Now that the impeachment train has left the station, can the whistleblower’s reputation survive the furious negative twitter campaign that the president is sure to lead? The impeachment report published by the House Intelligence Committee highlighted some of the president’s prior attacks on the whistleblower, labeling them as “threats” designed to create a “chilling” effect on witnesses. But now that the impeachment case is clearly headed to a Senate trial, what will become of the whistleblower?
As attorneys who have represented whistleblowers from all political perspectives, we hope that President Trump, members of Congress and partisans from all sides take a step back and study the important legal precedents designed to protect confidential informants like the Ukraine-Trump whistleblower. The starting point has to be the federal obstruction of justice statute. As explained below, this should also be the ending point of any such analysis.
The basic question is whether or not the President Trump’s public tweets and statements against the whistleblower can constitute a criminal obstruction of justice? Or, are his opinions protected under the First Amendment? The president may not be able to be indicted for a crime while sitting in the Oval Office, but if his tweets are illegal, they must stop and his followers cannot join in on these attacks.
By coincidence, just one month before Trump started his tweet storm against the whistleblower, three U.S. Court of Appeals judges considered these very issues. In the case of U.S. v. Edwards, decided on Aug. 16, 2019, the court considered the constitutionality of the obstruction of justice law designed to specifically cover whistleblowers. Like most of the comments at issue in the Trump matter, the statements at issue in Edwards were all published on social media (i.e. Facebook). They contained no direct threats against the whistleblower and did not ask anyone to harm an informant to federal law enforcement.
Significantly, although the whistleblower who was the target of the social media attacks in Edwards had been a confidential informant to the United States, unlike the Ukraine-Trump whistleblower, his identity had been revealed in a court case.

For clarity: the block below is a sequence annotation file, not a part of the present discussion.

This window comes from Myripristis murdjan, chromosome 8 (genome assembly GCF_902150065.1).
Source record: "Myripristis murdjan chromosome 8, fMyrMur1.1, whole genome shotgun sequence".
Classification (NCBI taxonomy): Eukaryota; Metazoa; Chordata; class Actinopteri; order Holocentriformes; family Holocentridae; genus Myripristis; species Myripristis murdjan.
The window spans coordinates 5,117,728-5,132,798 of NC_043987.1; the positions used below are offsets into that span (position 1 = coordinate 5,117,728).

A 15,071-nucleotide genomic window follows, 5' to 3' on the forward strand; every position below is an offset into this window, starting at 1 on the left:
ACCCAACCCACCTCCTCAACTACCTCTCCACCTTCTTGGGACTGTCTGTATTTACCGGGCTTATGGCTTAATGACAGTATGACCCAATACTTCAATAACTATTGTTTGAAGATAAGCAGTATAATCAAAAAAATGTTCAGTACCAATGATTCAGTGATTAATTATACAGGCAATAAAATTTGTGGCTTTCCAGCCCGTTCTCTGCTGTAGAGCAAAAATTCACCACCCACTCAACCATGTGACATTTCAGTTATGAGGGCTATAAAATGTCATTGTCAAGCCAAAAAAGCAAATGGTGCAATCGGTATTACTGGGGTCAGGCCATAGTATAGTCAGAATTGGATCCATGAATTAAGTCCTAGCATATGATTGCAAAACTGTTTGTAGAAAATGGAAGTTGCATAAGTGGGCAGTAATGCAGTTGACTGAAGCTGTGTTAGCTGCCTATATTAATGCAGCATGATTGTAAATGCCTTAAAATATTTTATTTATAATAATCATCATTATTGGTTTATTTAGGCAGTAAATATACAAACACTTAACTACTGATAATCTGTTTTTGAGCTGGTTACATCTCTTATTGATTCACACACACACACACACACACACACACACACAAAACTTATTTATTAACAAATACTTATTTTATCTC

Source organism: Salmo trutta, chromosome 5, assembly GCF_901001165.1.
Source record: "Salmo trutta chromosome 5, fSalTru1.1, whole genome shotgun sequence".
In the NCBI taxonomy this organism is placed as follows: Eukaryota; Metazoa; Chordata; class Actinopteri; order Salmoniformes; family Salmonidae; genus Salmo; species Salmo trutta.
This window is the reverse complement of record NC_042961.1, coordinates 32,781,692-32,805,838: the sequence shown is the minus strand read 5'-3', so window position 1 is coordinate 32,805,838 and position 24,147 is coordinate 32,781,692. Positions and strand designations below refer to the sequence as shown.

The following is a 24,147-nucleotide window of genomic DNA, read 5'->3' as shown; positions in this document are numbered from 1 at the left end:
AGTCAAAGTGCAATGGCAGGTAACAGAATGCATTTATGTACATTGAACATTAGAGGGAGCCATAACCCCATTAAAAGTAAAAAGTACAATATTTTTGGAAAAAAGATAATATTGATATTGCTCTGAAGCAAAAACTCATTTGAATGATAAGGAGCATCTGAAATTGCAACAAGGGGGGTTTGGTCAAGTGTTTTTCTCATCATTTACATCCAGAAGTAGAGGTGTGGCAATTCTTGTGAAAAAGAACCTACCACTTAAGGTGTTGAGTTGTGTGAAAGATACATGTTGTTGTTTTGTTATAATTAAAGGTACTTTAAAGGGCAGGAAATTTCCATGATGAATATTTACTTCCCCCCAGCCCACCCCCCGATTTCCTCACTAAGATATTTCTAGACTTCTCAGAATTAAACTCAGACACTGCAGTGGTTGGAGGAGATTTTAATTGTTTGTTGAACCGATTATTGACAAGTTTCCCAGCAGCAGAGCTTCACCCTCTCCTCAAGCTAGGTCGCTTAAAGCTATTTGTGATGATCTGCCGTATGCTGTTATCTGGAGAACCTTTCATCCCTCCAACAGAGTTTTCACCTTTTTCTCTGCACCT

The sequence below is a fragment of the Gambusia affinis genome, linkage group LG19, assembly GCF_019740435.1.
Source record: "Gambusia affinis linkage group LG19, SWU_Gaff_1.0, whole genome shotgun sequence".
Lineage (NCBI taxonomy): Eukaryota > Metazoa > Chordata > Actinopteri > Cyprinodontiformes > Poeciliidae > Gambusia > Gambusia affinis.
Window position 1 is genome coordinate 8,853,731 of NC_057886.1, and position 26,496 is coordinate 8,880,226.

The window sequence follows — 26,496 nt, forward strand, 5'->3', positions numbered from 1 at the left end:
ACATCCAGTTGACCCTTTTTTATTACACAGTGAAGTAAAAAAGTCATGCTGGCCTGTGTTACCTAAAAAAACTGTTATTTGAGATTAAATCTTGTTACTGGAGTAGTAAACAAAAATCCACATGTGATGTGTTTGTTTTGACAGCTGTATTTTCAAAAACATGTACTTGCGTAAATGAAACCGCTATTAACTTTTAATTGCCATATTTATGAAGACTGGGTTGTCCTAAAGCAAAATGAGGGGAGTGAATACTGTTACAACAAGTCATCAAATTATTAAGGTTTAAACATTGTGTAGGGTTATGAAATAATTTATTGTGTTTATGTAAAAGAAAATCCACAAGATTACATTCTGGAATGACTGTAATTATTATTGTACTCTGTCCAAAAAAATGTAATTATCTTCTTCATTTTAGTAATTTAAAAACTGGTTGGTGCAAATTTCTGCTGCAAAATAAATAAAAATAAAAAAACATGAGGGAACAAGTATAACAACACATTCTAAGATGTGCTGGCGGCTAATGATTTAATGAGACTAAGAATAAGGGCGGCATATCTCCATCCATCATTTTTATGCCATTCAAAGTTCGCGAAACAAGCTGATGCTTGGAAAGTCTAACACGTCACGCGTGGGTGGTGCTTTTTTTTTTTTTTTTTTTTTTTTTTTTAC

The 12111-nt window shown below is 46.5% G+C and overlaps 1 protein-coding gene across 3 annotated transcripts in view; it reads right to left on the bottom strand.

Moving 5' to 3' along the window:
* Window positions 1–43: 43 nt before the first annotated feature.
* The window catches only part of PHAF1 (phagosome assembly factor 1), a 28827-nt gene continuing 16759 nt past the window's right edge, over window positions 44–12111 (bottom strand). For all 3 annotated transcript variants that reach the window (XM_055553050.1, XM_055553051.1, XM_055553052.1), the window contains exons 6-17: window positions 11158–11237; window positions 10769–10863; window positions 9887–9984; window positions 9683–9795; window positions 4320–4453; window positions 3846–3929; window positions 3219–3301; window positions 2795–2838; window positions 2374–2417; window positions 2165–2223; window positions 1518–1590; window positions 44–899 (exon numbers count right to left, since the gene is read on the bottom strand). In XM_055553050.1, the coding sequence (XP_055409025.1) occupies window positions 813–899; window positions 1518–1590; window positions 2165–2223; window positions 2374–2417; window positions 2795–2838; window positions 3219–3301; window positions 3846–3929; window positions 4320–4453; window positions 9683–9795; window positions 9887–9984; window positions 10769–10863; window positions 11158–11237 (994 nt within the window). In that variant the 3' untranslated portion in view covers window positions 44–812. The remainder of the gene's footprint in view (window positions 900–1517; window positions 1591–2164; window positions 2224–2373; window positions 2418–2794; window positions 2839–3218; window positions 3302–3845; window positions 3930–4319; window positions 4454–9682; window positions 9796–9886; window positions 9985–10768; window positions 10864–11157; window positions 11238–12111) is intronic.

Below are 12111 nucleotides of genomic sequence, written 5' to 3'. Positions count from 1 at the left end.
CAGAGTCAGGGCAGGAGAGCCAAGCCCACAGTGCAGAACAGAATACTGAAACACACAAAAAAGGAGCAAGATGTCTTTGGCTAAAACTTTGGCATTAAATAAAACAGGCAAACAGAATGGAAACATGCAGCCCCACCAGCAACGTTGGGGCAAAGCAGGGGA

The judges who decided the case were not members of the “Deep State” or Obama plants. All were appointed to the federal bench by Republican presidents, and one was a recent Trump appointee.
These judges carefully reviewed a criminal conviction under the federal obstruction law designed to protect whistleblowers. The defendant, Joy Edwards, was the sister of an individual to whom the whistleblower had testified against. Edwards was indicted and convicted of obstruction simply on the basis of posts she made on Facebook. In her postings she had accused a confidential informant of being a “snitch,” a “rat”, a “snitch ass bitch,” among other things, and re-posted images and derogatory statements about the informant. Unlike President Trump, whose twitter account reaches millions (over 62 million followers at last count), Joy Edwards only had 600 Facebook friends.
Joy Edwards initially challenged her indictment in the district court. Her challenge was based on the First Amendment. Edwards claimed her Facebook posts were protected speech. The District Court easily dismissed these arguments, noting that “protections afforded by the First Amendment” are “not absolute.” The Court also noted that “words” alone can constitute criminal actions, such as words used to engage in blackmail or fraud.
Thereafter, the case went to trial, and the evidence against her were her Facebook postings. Edwards was found guilty and sentenced to three months in prison, three months in a halfway house, three months in home detention and three years of supervised release. She became a felon and sentenced to jail based on her retaliatory anti-whistleblower Facebook postings. Not surprisingly, she appealed the verdict.
Before the U.S. Court of Appeals for the Sixth Circuit (a conservative court one level below the U.S. Supreme Court), the defendant completely abandoned her First Amendment claims, most likely recognizing they were frivolous. She went on a new attack.